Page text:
Here at Horizon House our garden spaces have always had trees, still do.  When we had the reconstruction project that impacted our garden sites over the past year and a half, a number of our trees were removed.  There were a few reasons for that.

  • One was that the trees had actually become root-bound.  They lived in large planters, and eventually over the course of 10 plus years, their roots filled the space.  When that happens the planters can crack.  It also makes it impossible for the gardeners to dig and care for their plants.
  • Another reason was that the planters needed to be cleaned up, relined, and provided with irrigation pipes.

But now, that is all done.  We are awaiting replanting of trees in our spaces.  It is important for that to happen.  Sure, their roots will again fill those planters, but we will have benefited in the meantime.

Earlier this week, HH planned a trip for us, through “Spotlight On Seattle”. img_5605 We visited the Seattle Waterfront, and quite a few viewpoints. img_5615 img_5638img_5644 On the trip we came very close to the area where Seattle suffered a huge “clear cut“.  The folks responsible felt the view was beautiful, and the trees were interfering with their view, so they just cut down the trees!  A VERY BAD IDEA!  They have been sued by the city, as well they should.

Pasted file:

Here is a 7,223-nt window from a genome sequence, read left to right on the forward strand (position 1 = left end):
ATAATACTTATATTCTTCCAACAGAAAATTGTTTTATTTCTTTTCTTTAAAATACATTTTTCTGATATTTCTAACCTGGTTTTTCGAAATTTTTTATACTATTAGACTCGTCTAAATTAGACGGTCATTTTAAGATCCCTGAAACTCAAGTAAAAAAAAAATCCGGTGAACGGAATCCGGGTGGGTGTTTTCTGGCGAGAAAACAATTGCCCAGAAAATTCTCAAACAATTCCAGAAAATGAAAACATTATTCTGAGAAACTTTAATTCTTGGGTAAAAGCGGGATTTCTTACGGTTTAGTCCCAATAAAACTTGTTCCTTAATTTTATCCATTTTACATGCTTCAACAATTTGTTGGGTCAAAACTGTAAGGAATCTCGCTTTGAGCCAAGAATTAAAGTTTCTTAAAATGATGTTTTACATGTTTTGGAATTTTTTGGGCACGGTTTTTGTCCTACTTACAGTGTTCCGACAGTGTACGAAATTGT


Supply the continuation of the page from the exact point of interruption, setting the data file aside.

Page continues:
screen-shot-2016-09-30-at-11-49-18-am

Seattle Times

Not only did they destroy the trees, they made the hill on which the trees lived very vulnerable to “slides” since the roots of the trees held the soil during rains.

At any rate, I hope Horizon House remembers all of this when they are choosing to replant our trees.  We need those trees.  The city wants and needs those trees.  The residents here are anxious to have the shade and gentle noises of waving leaves back.

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Oh, my!  Why didn’t I know about this method of gardening about 40 years ago???

When our log cabin was built in New Hampshire, the builder cleared an entire meadow stacking the branches, logs, soil, grass, etc. in a huge pile at the back of a meadow.  I pretty much ignored it!  Sure, it grew wild flowers and plants.  Blackberries loved it, and so did the snakes, bees and other critters, but, since it was in a shady and out of the way place, I essentially ignored it.

Hugelkultur (or hugel) is a pile of logs, branches, wood chips, (etc.) covered with soil and planted!!!  It generates it’s own nutrients; stays moist; and because it is breaking down, it stays warmer generating a longer growing period.